1.) Instant pot – The instant pot sample gelled lightly.  I apologize, but I can think of no better words to describe the consistency than “mucus like”.  Not a very appetizing description, but neither was the flavor.  The color of this broth was about the same as the taste.  Very watery and very little flavor.  I’ll discuss why I think this is later.  I’ve made better broth in the instant pot, I think this was just a bad batch —  mostly due to some bad choices on my part.  The bones were only very lightly pitted and still hard.  There was an odd floating layer below the fat in the jar.  This broth clearly just didn’t cook enough. Blech!

Instant Pot Broth After 2 Hours.  Its tastes as bad as it looks.

Instant Pot Broth After 2 Hours. Its tastes as bad as it looks.

2.) Stock Pot 24 hours  – Also very lightly gelled.  Similar to the instant pot gel, but with a better color.  Still pretty light — more like chicken broth in color.  flavor was also pretty weak.  Glad I cooked it longer.   I didn’t check the condition of the bones at 24 hours.

Stock pot broth after 24 hours had a light gel.

Stock pot broth after 24 hours had a light gel.

3.) Stock Pot 48 hours – This is where it gets interesting.  This sample had absolutely no gel. Gelling is a funny thing.  If it isn’t hot enough, the collagen won’t break down  and it won’t gel, and if it gets too hot for too long it will break down the gelatin and won’t gel.  I suspect prolonged cooking time could also break down the gelatin, so that may be at play here — or it may be due to the added water on the second day, but it simmered for an additional 10 hours after I added the water, so I don’t think that’s it.  The color of this sample was darker than the 12 hour sample but very similar in color to a dark chicken broth.  The flavor was definitely improved but not as strong as I normally get from my stove simmered broth.   However, the bones were pretty heavily pitted and all of the smaller ones could be broken apart.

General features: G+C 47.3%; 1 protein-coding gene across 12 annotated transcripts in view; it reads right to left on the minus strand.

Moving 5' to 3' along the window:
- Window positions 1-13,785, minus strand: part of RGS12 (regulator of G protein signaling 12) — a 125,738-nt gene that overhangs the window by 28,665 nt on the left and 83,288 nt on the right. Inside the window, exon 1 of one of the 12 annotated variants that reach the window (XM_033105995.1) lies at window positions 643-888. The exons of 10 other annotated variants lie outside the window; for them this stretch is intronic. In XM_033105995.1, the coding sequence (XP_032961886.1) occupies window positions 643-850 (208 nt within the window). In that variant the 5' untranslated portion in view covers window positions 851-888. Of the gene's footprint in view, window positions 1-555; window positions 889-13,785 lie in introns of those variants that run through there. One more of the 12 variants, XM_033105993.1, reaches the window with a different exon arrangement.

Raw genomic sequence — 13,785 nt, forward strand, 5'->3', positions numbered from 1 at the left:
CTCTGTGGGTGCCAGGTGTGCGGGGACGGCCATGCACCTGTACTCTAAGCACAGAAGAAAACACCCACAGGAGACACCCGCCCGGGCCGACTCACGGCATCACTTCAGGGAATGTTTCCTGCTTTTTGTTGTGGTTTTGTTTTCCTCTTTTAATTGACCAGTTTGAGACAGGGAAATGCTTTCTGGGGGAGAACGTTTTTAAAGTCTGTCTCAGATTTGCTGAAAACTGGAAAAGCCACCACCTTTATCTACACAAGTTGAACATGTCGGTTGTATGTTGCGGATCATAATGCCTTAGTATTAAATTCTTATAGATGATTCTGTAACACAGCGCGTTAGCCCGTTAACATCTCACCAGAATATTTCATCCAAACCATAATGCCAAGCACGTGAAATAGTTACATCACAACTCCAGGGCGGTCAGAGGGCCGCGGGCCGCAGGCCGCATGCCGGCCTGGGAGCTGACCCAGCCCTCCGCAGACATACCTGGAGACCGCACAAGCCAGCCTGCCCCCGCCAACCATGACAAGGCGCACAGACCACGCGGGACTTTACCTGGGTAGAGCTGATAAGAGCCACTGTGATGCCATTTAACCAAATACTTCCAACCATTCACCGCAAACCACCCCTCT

Stock pot broth after 48 hours.  Call the cops because someone stole all my gel!

Stock pot broth after 48 hours. Call the cops because someone stole all my gel!

4.) Crock Pot 24 Hours – This sample had a very hard gel and was like Jello.  You could tip the jar sideways and it wouldn’t budge.  The color was a nice rich “beefy” brown, as was the flavor.  The broth had a nice mouth feel.  This was about as good of a broth as I have ever made.   I didn’t check the condition of the bones at 24 hours.

Crock pot broth after 24 hours.  If it were any more perfect it would be Chris Hemsworth.

Crock pot broth after 24 hours. If it were any more perfect it would be Chris Hemsworth.

 

See what I mean???

See what I mean???

5.) Crock Pot 48 Hours – While this sample gelled more than samples 1 and 2 above, it actually gelled less than the 24 hour crock pot sample.    The color was a nice rich “beefy” brown (slightly darker than the 24 hour sample).  The flavor was very similar to the 24 hour sample, only perhaps not quite as flavorful.  I suppose both the slight loss of gel and flavor could be due to the added water, but like the stockpot, I simmered for a full 10 hours after I added the last bit of water.  So again, I’m not quite sure.  I think it is more likely here that the longer cooking time broke down the gelatin a bit.   The broth had a nice mouth feel — pretty much the same as the 24 hour sample.  Bones were pretty heavily pitted and all of the smaller ones could be broken apart.